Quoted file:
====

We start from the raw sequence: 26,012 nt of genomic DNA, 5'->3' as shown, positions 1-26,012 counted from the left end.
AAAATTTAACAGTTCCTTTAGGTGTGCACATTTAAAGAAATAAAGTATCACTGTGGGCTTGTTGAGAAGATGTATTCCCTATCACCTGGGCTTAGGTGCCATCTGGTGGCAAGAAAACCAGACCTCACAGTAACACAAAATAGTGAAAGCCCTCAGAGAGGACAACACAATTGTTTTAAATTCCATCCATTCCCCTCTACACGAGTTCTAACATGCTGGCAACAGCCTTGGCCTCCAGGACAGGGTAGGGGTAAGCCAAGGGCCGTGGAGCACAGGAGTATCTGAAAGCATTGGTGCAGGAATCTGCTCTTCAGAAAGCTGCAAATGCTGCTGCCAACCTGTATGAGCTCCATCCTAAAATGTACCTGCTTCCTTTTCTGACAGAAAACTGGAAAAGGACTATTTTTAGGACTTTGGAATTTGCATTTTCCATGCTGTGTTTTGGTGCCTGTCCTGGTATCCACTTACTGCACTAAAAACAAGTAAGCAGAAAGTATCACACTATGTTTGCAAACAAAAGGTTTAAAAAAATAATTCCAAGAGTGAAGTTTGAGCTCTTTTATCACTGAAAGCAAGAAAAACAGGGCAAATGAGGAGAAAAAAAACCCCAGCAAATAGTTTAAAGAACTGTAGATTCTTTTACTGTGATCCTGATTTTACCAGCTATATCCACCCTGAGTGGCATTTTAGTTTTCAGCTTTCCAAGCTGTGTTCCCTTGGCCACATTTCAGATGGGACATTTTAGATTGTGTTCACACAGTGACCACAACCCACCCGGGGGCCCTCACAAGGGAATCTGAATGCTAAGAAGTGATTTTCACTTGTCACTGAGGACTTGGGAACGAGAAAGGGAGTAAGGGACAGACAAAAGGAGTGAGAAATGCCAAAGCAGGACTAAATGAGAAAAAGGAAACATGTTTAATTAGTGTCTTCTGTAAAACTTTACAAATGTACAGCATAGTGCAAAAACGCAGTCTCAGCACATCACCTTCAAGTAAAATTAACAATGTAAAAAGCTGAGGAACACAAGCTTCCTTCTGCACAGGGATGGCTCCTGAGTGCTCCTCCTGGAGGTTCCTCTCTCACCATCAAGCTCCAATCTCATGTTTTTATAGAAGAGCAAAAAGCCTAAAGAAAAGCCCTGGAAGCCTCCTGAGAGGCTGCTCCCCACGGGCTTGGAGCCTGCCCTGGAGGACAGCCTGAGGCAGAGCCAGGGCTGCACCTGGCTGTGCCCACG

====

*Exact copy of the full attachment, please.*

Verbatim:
We start from the raw sequence: 26,012 nt of genomic DNA, 5'->3' as shown, positions 1-26,012 counted from the left end.
AAAATTTAACAGTTCCTTTAGGTGTGCACATTTAAAGAAATAAAGTATCACTGTGGGCTTGTTGAGAAGATGTATTCCCTATCACCTGGGCTTAGGTGCCATCTGGTGGCAAGAAAACCAGACCTCACAGTAACACAAAATAGTGAAAGCCCTCAGAGAGGACAACACAATTGTTTTAAATTCCATCCATTCCCCTCTACACGAGTTCTAACATGCTGGCAACAGCCTTGGCCTCCAGGACAGGGTAGGGGTAAGCCAAGGGCCGTGGAGCACAGGAGTATCTGAAAGCATTGGTGCAGGAATCTGCTCTTCAGAAAGCTGCAAATGCTGCTGCCAACCTGTATGAGCTCCATCCTAAAATGTACCTGCTTCCTTTTCTGACAGAAAACTGGAAAAGGACTATTTTTAGGACTTTGGAATTTGCATTTTCCATGCTGTGTTTTGGTGCCTGTCCTGGTATCCACTTACTGCACTAAAAACAAGTAAGCAGAAAGTATCACACTATGTTTGCAAACAAAAGGTTTAAAAAAATAATTCCAAGAGTGAAGTTTGAGCTCTTTTATCACTGAAAGCAAGAAAAACAGGGCAAATGAGGAGAAAAAAAACCCCAGCAAATAGTTTAAAGAACTGTAGATTCTTTTACTGTGATCCTGATTTTACCAGCTATATCCACCCTGAGTGGCATTTTAGTTTTCAGCTTTCCAAGCTGTGTTCCCTTGGCCACATTTCAGATGGGACATTTTAGATTGTGTTCACACAGTGACCACAACCCACCCGGGGGCCCTCACAAGGGAATCTGAATGCTAAGAAGTGATTTTCACTTGTCACTGAGGACTTGGGAACGAGAAAGGGAGTAAGGGACAGACAAAAGGAGTGAGAAATGCCAAAGCAGGACTAAATGAGAAAAAGGAAACATGTTTAATTAGTGTCTTCTGTAAAACTTTACAAATGTACAGCATAGTGCAAAAACGCAGTCTCAGCACATCACCTTCAAGTAAAATTAACAATGTAAAAAGCTGAGGAACACAAGCTTCCTTCTGCACAGGGATGGCTCCTGAGTGCTCCTCCTGGAGGTTCCTCTCTCACCATCAAGCTCCAATCTCATGTTTTTATAGAAGAGCAAAAAGCCTAAAGAAAAGCCCTGGAAGCCTCCTGAGAGGCTGCTCCCCACGGGCTTGGAGCCTGCCCTGGAGGACAGCCTGAGGCAGAGCCAGGGCTGCACCTGGCTGTGCCCACG